Jane Deverson was working on the UK magazine when she was asked by her editor to go out and speak to the youth of Britain. “They were looking for a nice feature on wonderful British teens and why we should be proud of them,” said Deverson in a recent retrospective on her study. For six months spanning 1963-64, Deverson toured the north of England, talking to 15 to 17 year olds from all walks of life. The material she compiled was honest, compelling stuff, but when she handed in the interviews her editor was far from impressed: “You’re saying young people sleep together before they are married, don’t believe in God, dislike the queen and don’t respect their parents?” he asked. “We can’t print it.”

Sensing that the study’s material was too good to lose, Deverson pitched it to various publications, during which time she met Charles Hamblett, an up-and-coming Hollywood writer who was aware that British youth culture was at an all time high. Together they decided to publish the study in a book, and possibly recalling a phrase he had come across earlier, Hamblett suggested the book’s title should be Generation X. On every level, the phrase worked perfectly with the contents of the book.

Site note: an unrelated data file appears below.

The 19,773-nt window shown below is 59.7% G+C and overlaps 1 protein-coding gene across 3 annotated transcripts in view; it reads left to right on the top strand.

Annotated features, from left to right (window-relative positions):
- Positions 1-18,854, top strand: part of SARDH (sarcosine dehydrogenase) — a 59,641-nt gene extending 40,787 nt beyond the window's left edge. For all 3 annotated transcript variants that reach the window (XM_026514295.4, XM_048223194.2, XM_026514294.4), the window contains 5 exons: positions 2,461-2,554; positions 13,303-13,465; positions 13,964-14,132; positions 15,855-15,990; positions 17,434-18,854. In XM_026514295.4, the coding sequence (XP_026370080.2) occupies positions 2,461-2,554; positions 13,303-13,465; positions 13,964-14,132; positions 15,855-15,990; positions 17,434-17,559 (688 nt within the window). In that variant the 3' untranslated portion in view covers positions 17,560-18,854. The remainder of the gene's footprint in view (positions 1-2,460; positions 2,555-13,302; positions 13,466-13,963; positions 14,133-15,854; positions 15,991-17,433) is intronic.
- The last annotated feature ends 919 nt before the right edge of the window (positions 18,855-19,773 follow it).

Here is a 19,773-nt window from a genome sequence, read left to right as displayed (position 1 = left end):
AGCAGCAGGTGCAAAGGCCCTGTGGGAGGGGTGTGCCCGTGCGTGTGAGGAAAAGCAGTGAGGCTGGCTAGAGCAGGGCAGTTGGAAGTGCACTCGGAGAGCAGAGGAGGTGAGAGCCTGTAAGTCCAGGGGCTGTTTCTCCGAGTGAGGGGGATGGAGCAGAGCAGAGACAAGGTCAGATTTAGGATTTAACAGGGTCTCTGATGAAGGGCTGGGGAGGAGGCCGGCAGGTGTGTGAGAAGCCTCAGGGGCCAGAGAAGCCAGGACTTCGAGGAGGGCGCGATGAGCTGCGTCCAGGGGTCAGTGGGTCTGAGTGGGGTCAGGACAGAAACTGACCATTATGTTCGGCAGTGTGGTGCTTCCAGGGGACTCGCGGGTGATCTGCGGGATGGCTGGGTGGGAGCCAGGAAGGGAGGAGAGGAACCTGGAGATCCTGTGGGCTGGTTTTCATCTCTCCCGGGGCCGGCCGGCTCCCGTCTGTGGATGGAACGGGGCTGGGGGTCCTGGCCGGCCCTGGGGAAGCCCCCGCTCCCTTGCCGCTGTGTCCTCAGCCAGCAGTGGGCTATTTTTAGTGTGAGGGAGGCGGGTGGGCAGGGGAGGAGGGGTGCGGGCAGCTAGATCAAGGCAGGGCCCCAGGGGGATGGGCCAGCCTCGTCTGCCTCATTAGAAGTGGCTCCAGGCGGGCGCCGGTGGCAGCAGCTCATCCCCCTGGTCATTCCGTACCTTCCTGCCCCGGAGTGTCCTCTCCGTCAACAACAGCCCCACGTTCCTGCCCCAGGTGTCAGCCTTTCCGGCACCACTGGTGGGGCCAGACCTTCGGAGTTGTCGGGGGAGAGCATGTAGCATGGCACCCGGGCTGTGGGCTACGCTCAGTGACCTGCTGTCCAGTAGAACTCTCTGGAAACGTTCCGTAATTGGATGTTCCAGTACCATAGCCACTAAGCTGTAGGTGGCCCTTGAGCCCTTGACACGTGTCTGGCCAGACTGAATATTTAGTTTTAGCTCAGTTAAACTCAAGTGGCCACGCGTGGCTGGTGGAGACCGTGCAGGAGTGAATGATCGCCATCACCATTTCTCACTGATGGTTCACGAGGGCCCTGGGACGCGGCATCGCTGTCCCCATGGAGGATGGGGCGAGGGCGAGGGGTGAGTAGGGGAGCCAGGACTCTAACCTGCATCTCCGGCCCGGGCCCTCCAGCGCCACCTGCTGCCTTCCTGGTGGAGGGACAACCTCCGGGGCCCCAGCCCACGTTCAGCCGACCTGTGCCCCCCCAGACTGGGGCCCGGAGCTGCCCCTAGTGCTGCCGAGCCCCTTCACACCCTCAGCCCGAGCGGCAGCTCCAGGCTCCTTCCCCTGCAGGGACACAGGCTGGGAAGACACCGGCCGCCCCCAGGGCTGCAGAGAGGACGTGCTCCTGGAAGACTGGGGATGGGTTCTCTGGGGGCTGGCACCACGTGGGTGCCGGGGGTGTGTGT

It was a massive hit: the book kick-started the whole pop-literature craze. Mick Jagger was said to be a huge fan and according to legend, John Lennon wanted to turn Generation X into a musical. None of that happened of course. As the decade wore on the book’s popularity waned, the 60’s movement, as expected, moved elsewhere, and the phrase went underground. But it didn’t completely die, and bizarrely, the next time it appeared, it was once again at the head of a youth movement. This time, it was all about Punk.